Case Summary & History
Family & Relationships
Tanco v. Haslam
STATUS: Pending, Tennessee
On October 21, 2013, NCLR filed a lawsuit on behalf of four legally married same-sex couples, challenging Tennessee laws that prevent the state from respecting their marriages and treating them the same as all other legally married couples in Tennessee.
The couples, who include a full-time Army reservist and two professors of veterinary medicine, all formerly lived and married in other states and later moved to Tennessee to pursue careers and make new homes for their families. Tennessee does not respect the couples’ lawful marriages and treats them as strangers to each other.
The lawsuit challenges Tennessee’s laws prohibiting recognition of the couples’ marriages as a violation of multiple provisions of the federal constitution, including equal protection and due process and the constitutionally-protected right to travel between and move to other states. In addition to NCLR, the couples are represented by Abby Rubenfeld, the law firm of Sherrard & Roe, Maureen Holland, and Regina Lambert.
The plaintiffs’ stories show why married same-sex couples deserve the security of knowing that their marriage will be respected if they move to another state. Dr. Valeria Tanco and Dr. Sophy Jesty met while at the College of Veterinary Medicine at Cornell University in Ithaca, New York, and have been together for four years. As Sophy neared the end of her post-graduate fellowship, Val and Sophy began looking for teaching positions in veterinary medicine that were geographically close to another. The University of Tennessee, Knoxville offered them both positions in their respective specialties. Although the couple had married while living in New York, the State of Tennessee treats them as if they are two unmarried women. Val is pregnant with their first child and is due in March 2014. Because Tennessee refuses to recognize their marriage, Sophy will not automatically be considered one of the child’s legal parents as any opposite-sex spouse would be. They want Tennessee to recognize their marriage to obtain important legal protections for themselves and their child.
Ijpe DeKoe and Thom Kostura have known each other since they were teenagers and have been together for about three years. Ijpe is a Sergeant in the Army Reserves. The couple got married on August 5, 2011, a week before Ijpe began a tour of duty in Afghanistan. In May 2012, Ijpe returned home safely and immediately moved with Thom to Memphis, Tennessee, where he had been stationed prior to his deployment. Despite Ijpe’s honorable service to protect all the freedoms Americans hold dear, Tennessee is unwilling to recognize his marriage to Thom. The Army Reserves fully respect Thom and Ijpe’s marriage, but the moment they leave the base, Tennessee denies Ijpe and Thom the dignity and respect that Ijpe risked his life to preserve.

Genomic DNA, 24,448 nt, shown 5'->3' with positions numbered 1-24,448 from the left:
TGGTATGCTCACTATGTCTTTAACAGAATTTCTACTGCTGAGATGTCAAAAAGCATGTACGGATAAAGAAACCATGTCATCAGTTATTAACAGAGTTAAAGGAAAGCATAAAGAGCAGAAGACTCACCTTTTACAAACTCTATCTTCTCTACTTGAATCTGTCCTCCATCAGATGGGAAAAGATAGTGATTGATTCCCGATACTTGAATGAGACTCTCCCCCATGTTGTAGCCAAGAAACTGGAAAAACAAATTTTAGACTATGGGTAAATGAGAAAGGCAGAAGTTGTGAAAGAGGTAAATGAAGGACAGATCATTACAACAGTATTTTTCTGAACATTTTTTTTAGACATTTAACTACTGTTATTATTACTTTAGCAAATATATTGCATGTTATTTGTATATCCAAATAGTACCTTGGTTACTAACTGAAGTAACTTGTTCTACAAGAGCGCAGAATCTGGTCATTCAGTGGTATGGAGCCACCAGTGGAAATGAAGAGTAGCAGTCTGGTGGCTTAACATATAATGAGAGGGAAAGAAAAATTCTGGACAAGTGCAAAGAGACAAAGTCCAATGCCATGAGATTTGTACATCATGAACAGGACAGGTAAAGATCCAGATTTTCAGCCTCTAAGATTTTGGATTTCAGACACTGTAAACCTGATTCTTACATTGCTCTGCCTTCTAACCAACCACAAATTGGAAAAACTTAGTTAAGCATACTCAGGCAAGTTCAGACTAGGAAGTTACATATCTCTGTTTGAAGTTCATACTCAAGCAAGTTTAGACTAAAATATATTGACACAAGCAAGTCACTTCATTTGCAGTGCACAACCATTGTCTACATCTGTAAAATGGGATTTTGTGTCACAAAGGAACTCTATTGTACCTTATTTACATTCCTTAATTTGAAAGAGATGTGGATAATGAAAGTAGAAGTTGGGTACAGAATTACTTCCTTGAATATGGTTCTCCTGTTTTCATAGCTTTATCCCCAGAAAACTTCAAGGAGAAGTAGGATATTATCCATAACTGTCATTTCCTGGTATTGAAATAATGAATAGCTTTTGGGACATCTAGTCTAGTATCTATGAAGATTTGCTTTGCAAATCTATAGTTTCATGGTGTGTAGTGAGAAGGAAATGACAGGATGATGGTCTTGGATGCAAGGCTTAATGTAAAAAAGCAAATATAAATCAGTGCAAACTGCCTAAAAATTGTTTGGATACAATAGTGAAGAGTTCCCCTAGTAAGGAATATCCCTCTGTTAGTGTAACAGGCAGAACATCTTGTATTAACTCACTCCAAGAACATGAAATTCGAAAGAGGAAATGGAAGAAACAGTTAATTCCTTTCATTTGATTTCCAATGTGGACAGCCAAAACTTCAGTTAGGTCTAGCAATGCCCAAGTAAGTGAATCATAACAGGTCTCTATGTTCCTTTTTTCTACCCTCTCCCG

Kellie and Vanessa Miller-DeVillez have been together for ten years and married in New York City on July 24, 2011, the first day that same-sex couples were permitted to marry in New York. When they were dating, Kellie agreed to move from her home in Nashville to be with Vanessa in New Jersey, but they always knew they would return to the South. After nearly ten years of living on the east coast, the couple decided it was time to move and settled in Greenbrier. Upon moving to Tennessee, they found that the state refused to recognize their marriage and treated them as strangers in the eyes of the law. For example, when the couple applied for their new driver’s licenses, they wanted to their licenses to have their married names, but the Department of Driver’s Services refused to accept the hyphenated name they both took when they got married.
On November 18, 2013, the couples filed a motion asking the court to issue an order requiring the State of Tennessee to treat their marriages the same as other couples’ marriages while the lawsuit is pending. The relief requested by the couples would take effect immediately and remain in effect as the case proceeds toward a final resolution. The couples argue that such an order is necessary because Tennessee’s refusal to respect their marriages deprives them of critical legal protections and benefits that they previously enjoyed, many of which are designed to protect couples in an emergency. For example, Val and Sophy, who are expecting a child in the spring, wish for the court to ensure that both parents will be authorized to make decisions regarding their child and to protect and care for her.
The couples’ lawsuit and motion are pending in federal court in Nashville, Tennessee.